Archive of Month July 2008 :


Knowledge and activity are essential parts or features of a greater whole, namely the logical system described here. Therefore they cannot be viewed in isolation. They get their meaning from the whole and from their relationship with each other and with other similarly fundamental terms.

Above all thing and space. These are, in a way, as diametrically facing one another as knowledge and activity. In the extreme, so to speak, space is the opposite of the thing, that what resides between the things, what separates them. But of course each thing occupies some space; and space may be treated as a thing — representing knowledge — arising through activity.

These concepts belong together, for they are four corners of one and the same figure.


Knowledge, activity, thing, and space form the basis of our system, a square. All the four corners are interconnected, so it arises from the crossing of the diagonals the shape of an X. This is a really graphic reason to call the system “X-Logic”.

The intersection of the diagonals, the centre of the quadrilateral, could be regarded as a symbol for unification, thus for the whole that gives the parts their ultimate meaning. It is connected to all the cornerpoints. However, it itself is not a corner, it has no contact to the outer world — and interrupts, in a sense, the direct relationship between diagonally facing vertices.

So, for expressing the whole, the oneness, it makes more sense to move out of the plane and to raise a pyramid. The original planar figure then can be seen as a two-dimensional projection. Which comes into usage mainly if there is only a flat surface available for presentation.

But the more expressive symbol is the pyramid. It is an illustrative model of the x-logic system described here.


A pyramid may quite generally symbolize unification: the set of points forming the base pass into the single point at the top, the apex. This kind of transformation is fundamentally important for knowledge.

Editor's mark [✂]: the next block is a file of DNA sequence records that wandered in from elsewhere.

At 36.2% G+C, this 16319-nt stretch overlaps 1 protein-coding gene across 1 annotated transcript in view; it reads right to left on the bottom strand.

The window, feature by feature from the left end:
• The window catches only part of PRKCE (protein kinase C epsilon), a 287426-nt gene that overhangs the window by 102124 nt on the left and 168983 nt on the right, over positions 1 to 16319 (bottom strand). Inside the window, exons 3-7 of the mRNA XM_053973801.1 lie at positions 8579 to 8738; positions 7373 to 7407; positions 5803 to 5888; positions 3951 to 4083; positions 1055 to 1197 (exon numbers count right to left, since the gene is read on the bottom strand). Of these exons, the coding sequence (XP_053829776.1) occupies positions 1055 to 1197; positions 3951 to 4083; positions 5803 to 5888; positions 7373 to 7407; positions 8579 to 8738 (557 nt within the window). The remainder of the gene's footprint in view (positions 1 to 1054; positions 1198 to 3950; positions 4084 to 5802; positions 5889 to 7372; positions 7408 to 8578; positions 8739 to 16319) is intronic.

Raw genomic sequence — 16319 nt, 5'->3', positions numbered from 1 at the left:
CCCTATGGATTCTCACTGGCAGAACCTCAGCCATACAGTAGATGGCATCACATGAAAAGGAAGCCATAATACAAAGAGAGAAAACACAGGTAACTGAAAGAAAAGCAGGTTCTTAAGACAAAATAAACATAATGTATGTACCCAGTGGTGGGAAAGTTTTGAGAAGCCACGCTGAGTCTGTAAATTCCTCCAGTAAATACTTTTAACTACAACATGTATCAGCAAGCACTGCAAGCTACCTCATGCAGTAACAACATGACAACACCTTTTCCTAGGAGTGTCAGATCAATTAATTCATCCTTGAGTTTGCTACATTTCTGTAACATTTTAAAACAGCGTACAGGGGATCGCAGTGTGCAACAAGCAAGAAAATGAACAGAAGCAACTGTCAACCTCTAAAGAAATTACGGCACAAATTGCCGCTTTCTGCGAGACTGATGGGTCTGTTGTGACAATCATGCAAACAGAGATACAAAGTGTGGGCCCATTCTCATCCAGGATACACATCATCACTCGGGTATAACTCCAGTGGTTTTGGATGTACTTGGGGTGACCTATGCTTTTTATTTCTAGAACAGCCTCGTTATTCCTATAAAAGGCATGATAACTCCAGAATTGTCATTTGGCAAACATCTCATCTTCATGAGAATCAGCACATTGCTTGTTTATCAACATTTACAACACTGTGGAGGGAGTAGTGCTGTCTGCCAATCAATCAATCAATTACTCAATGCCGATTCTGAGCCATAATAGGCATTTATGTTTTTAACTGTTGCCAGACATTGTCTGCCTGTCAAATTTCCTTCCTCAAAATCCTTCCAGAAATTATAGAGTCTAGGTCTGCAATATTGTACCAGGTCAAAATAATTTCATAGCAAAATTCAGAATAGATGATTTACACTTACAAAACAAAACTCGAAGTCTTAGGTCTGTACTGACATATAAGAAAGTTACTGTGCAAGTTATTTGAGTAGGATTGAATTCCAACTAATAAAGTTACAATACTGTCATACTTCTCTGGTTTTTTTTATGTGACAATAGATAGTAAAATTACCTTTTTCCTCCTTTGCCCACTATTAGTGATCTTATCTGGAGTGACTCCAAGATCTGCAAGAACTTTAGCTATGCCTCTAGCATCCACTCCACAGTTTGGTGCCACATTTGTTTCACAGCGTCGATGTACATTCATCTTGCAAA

It is part of what we have called the “act of knowing”. A certain pattern crystallizes into one thing that multiplies as a whole — and so constitutes a new plane or space of knowledge.

This move into a new dimension is nicely depicted by the pyramid shape, too.


Knowledge comprehends relations between things. For this, these things have to be, in a sense, synchronously present, side by side, closely arranged. This holds even if the things are in reality separated by large distances, yes, even for events taking place at different times. All this cannot stop knowledge. It overcomes times as well as distances, it compacts, omits superfluous details and gets to the point.

This process, often called “abstraction”, appears to lead into areas lying beyond any physical reality. However, this idea itself is merely an abstraction, a picture that may depict a certain process by highlighting and strikingly illustrating one particular feature held to be essential. So here, in this case, the idea of absolute immateriality is derived from the freedom that inheres in every knowledge because of being not the hard and heavy matter itself, but its image, so to speak.

Yet, finally, every image, every representation, every form of knowledge is itself again subject to restrictions that are not less real than those of the represented thing, simply different — and therefore many of the original ones disappear.

Something, however, has to remain, a certain identicalness must exist. Image and original must allow to treat them as one and the same. The picture of a house must have enough in common with the depicted object to be itself called “house” (as in phrases like “This is our house”). Insofar it must be house.